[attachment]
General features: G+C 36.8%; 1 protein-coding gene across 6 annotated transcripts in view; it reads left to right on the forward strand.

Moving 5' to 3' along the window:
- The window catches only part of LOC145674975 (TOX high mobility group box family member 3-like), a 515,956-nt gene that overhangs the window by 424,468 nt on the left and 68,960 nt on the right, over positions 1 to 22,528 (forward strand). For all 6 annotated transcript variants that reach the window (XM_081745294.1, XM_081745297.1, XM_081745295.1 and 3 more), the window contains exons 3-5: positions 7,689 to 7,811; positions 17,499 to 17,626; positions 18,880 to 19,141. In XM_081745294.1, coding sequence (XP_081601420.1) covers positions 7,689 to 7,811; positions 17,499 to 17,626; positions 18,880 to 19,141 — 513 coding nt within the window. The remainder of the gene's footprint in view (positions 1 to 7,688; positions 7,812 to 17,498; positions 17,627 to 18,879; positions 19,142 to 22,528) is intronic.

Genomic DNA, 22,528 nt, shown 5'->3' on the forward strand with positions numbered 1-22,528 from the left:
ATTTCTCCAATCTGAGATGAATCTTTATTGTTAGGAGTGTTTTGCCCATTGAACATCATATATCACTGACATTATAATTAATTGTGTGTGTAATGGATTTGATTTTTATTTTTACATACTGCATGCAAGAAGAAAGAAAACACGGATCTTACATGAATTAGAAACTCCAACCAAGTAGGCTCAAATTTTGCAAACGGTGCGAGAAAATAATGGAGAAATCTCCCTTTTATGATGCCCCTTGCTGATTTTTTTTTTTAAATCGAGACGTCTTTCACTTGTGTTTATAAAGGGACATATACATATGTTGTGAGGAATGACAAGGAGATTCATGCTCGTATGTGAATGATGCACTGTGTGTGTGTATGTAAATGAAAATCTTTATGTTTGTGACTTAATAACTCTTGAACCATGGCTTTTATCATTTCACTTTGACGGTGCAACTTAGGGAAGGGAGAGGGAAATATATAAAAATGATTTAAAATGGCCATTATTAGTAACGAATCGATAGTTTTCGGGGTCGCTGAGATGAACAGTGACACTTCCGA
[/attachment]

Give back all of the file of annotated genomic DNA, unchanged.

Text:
General features: G+C 36.8%; 1 protein-coding gene across 6 annotated transcripts in view; it reads left to right on the forward strand.

Moving 5' to 3' along the window:
- The window catches only part of LOC145674975 (TOX high mobility group box family member 3-like), a 515,956-nt gene that overhangs the window by 424,468 nt on the left and 68,960 nt on the right, over positions 1 to 22,528 (forward strand). For all 6 annotated transcript variants that reach the window (XM_081745294.1, XM_081745297.1, XM_081745295.1 and 3 more), the window contains exons 3-5: positions 7,689 to 7,811; positions 17,499 to 17,626; positions 18,880 to 19,141. In XM_081745294.1, coding sequence (XP_081601420.1) covers positions 7,689 to 7,811; positions 17,499 to 17,626; positions 18,880 to 19,141 — 513 coding nt within the window. The remainder of the gene's footprint in view (positions 1 to 7,688; positions 7,812 to 17,498; positions 17,627 to 18,879; positions 19,142 to 22,528) is intronic.

Genomic DNA, 22,528 nt, shown 5'->3' on the forward strand with positions numbered 1-22,528 from the left:
ATTTCTCCAATCTGAGATGAATCTTTATTGTTAGGAGTGTTTTGCCCATTGAACATCATATATCACTGACATTATAATTAATTGTGTGTGTAATGGATTTGATTTTTATTTTTACATACTGCATGCAAGAAGAAAGAAAACACGGATCTTACATGAATTAGAAACTCCAACCAAGTAGGCTCAAATTTTGCAAACGGTGCGAGAAAATAATGGAGAAATCTCCCTTTTATGATGCCCCTTGCTGATTTTTTTTTTTAAATCGAGACGTCTTTCACTTGTGTTTATAAAGGGACATATACATATGTTGTGAGGAATGACAAGGAGATTCATGCTCGTATGTGAATGATGCACTGTGTGTGTGTATGTAAATGAAAATCTTTATGTTTGTGACTTAATAACTCTTGAACCATGGCTTTTATCATTTCACTTTGACGGTGCAACTTAGGGAAGGGAGAGGGAAATATATAAAAATGATTTAAAATGGCCATTATTAGTAACGAATCGATAGTTTTCGGGGTCGCTGAGATGAACAGTGACACTTCCGA